At first glance there might not seem to be that much crossover between science and software but when it comes to software testing, you might just find a scientist could be a valuable addition to the team.
Let's look at the logic behind this.
Skills and traits that scientists develop:
- Thinking analytically
- Communication skills
Skills and traits of a good tester:
- An analytical thinker
- A problem-solver
- A good communicator
Wait that list sounds familiar...
As you may have guessed, I am a scientist, having studied chemistry at the University of Sheffield and worked in a research laboratory. I started as a software tester at Razor last October with no software experience, and haven’t looked back since. Despite not using my chemistry knowledge at Razor (except to answer the odd random question), I found the skills I had developed through my course and work experience to be invaluable. Approaching problems logically, reporting my findings effectively and putting my opinion across when discussing ideas are all things I did as a scientist and have since applied to being a software tester.
But... But... coding skills!
This is a common response to hiring 'non-techies' as software testers. The debate around whether time is up for testers that can’t code seems to have been going on ever since someone uttered the phrase "automated testing" (probably before I was born).
Don’t worry though, I’m here to give you the answer. Well, my answer, which is that you can teach a good tester to code but being able to code does not necessarily make someone a good tester. Logically, it makes sense to hire a tester because of their traits and potential rather than just their ability to code.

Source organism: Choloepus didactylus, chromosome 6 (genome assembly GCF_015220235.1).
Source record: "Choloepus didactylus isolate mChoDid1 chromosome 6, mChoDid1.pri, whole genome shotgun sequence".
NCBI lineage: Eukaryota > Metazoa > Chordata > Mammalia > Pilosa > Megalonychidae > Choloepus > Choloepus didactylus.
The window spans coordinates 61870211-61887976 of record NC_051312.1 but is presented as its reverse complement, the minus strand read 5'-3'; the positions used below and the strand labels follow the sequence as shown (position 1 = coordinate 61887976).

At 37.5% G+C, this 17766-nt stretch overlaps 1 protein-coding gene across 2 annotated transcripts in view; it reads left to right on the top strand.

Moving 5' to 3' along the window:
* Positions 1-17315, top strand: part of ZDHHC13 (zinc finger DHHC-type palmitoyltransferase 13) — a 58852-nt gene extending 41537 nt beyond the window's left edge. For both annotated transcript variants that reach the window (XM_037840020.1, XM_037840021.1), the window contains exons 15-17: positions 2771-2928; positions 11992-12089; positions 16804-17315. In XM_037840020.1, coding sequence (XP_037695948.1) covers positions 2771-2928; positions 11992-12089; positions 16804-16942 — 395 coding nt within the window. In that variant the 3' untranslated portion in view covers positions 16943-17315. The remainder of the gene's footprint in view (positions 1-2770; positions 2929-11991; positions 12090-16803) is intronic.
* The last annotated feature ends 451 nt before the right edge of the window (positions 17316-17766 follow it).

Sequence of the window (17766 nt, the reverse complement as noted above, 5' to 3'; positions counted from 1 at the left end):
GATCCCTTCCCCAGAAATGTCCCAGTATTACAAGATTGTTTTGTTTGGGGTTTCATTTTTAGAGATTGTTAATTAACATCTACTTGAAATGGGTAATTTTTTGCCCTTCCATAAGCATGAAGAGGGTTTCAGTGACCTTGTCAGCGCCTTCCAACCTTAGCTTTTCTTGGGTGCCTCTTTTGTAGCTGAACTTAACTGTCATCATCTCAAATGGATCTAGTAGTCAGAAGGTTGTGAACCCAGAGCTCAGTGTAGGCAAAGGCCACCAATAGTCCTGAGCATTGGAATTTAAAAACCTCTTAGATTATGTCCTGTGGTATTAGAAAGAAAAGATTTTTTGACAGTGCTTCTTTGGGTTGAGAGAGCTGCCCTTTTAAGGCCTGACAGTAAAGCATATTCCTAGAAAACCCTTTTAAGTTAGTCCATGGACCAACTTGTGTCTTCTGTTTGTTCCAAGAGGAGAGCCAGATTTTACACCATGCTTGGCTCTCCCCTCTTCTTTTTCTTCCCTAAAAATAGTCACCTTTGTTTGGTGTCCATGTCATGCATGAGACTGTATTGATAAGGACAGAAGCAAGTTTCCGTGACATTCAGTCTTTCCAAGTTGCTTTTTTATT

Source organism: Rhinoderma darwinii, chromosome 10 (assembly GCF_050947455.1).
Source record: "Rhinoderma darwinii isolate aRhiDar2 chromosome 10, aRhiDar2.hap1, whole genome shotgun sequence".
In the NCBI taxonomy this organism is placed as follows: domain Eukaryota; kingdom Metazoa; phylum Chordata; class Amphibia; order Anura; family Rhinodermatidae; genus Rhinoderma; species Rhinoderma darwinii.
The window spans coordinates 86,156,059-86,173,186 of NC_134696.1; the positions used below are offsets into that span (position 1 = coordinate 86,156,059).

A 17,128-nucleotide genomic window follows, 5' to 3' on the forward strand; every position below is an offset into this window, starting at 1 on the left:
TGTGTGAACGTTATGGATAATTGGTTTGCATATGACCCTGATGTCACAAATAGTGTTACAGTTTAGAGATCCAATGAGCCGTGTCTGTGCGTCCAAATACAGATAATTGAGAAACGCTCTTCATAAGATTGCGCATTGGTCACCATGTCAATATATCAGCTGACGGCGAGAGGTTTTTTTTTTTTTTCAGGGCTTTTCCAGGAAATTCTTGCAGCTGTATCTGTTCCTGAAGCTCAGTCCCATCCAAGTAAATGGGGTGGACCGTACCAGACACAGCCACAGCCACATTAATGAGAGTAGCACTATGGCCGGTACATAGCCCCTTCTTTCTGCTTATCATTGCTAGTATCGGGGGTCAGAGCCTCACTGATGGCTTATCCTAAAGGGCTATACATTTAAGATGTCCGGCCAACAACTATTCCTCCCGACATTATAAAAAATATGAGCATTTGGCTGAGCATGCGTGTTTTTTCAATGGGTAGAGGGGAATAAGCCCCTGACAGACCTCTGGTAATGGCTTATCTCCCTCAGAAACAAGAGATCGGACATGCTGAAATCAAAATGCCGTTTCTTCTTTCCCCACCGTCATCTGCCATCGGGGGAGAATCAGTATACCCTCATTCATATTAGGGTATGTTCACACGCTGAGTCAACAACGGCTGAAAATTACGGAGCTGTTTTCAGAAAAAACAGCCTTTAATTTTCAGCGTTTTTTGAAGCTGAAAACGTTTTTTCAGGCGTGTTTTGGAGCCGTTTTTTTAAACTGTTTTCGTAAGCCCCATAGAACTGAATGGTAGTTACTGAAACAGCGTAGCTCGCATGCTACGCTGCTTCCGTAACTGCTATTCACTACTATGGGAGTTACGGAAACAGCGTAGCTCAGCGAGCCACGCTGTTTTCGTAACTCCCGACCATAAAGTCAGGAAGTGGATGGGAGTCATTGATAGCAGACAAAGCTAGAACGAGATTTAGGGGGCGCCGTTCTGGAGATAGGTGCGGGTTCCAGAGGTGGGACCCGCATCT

Scientists like to learn
I am now able to both understand and write code in multiple languages
Obviously being able to code is a useful skill for things such as writing automated regression tests. Before coming to Razor, I had dabbled with a bit of Java code but had never done any real coding, so I was very much a coding ‘noob’. However, with the support from the rest of the team at Razor, I am now able to both understand and write code in multiple languages. The ability to think and work through problems logically is probably the major reason that scientists are suited to software testing. It also helps with writing code, as, at the risk of getting mobbed by a gang of developers, it's all just logic.
As a scientist, I have always had a desire to learn and understand more which is a key trait of a tester. It's been a steep learning curve but that is something I have enjoyed. I have learnt a lot through working with some incredibly talented people at Razor and shall continue to build on my skills so that I can help make even better products for our clients.
So everyone should hire scientists?
Having spent this entire blog raving about the virtues of scientists (and inflating my ego), realistically, they probably aren’t all going to transform your company. However, having a few scientists in your testing team might just help you deliver a higher-quality product. So give them a chance; your customers will thank you.